Holdsworth, S. E., Kells, N. J., Chidgey, K. L. et al. 2021. Characterisation of the behavioural effects of a thoracic squeeze in healthy newborn piglets. Animals 11(8), 2465.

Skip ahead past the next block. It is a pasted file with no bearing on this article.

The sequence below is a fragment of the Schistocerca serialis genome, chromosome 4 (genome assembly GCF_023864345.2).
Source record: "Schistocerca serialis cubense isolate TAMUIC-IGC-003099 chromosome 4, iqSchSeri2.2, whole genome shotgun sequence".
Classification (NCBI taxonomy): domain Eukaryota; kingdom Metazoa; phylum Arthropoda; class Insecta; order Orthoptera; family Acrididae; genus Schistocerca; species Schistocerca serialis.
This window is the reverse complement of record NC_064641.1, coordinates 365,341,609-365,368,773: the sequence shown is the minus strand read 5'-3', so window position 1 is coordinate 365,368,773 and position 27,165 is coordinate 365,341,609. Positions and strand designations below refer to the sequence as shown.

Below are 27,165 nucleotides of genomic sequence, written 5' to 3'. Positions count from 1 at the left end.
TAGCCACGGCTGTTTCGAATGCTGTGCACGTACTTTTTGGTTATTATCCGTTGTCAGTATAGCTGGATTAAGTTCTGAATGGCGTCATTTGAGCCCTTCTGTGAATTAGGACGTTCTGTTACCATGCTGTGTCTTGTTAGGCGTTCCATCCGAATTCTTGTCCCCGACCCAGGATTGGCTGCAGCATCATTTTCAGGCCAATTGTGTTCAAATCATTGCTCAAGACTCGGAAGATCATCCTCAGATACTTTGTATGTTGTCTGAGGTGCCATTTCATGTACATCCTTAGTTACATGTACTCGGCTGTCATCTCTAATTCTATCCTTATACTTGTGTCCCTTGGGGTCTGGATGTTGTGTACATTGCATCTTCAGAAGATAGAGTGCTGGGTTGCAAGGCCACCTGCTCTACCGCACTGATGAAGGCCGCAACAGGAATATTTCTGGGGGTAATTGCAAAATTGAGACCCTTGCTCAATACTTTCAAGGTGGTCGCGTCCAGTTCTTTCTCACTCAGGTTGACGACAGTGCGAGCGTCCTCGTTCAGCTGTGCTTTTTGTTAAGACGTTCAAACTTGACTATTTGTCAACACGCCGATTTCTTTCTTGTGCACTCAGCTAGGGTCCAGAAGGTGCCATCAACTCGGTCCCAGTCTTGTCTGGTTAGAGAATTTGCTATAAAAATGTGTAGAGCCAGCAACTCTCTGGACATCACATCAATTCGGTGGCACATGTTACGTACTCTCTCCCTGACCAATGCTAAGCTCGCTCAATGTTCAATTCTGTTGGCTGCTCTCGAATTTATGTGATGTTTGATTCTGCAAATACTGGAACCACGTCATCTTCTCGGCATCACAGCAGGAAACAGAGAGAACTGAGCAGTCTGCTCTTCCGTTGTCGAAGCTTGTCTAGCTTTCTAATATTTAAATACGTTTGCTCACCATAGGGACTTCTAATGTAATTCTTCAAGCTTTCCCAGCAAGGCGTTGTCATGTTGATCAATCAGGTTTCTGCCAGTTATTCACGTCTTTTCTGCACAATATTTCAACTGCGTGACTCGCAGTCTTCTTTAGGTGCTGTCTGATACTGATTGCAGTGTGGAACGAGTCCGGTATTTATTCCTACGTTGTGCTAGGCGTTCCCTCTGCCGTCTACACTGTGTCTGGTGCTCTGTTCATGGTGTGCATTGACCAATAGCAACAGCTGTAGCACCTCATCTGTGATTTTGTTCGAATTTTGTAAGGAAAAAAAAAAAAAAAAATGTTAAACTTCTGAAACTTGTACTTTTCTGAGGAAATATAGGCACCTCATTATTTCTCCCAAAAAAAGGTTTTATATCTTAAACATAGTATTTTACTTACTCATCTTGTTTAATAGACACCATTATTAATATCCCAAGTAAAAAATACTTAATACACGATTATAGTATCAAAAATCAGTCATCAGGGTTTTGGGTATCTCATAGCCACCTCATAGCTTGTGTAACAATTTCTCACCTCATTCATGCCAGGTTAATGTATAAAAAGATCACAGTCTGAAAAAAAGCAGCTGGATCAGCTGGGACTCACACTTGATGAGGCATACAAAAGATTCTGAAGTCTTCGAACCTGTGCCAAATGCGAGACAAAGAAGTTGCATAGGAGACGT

Firmly squeezing the chests of newborn foals and calves that are showing abnormal behaviours after birth causes them to enter a less-responsive state, characterised by lying down with eyes closed and no limb movements. Once the squeeze is removed, the newborns immediately ‘wake up’ and begin to display more normal behaviours. This response to the thoracic squeeze has also been observed in healthy, normally behaving foals. To date, there have been no systematic studies characterising the responses of healthy neonates of other mammalian species to a thoracic squeeze. We describe the responses of healthy newborn piglets (n = 17) to a standardised application of the thoracic squeeze and evaluate the effect of the method of squeeze application on the response. Neonatal piglets were squeezed around the chest with either a soft fabric rope as has been used in foals (n = 8) or a novel purpose-made inflation cuff (n = 9). Both methods were effective at inducing a less-responsive behavioural state in all piglets, with neural reflexes reduced or absent in over half of them. The inflation cuff appeared to induce the less-responsive state faster than the rope, and more piglets squeezed with the cuff remained in this state for the full 10-min squeeze. These findings suggest that the behavioural response of foals to thoracic squeezing can be generalised to neonates of other precocial mammalian species. This initial study provides a foundation for further research using the inflation cuff to explore mechanisms underlying the thoracic squeeze and ways in which it may be applied whilst performing husbandry procedures.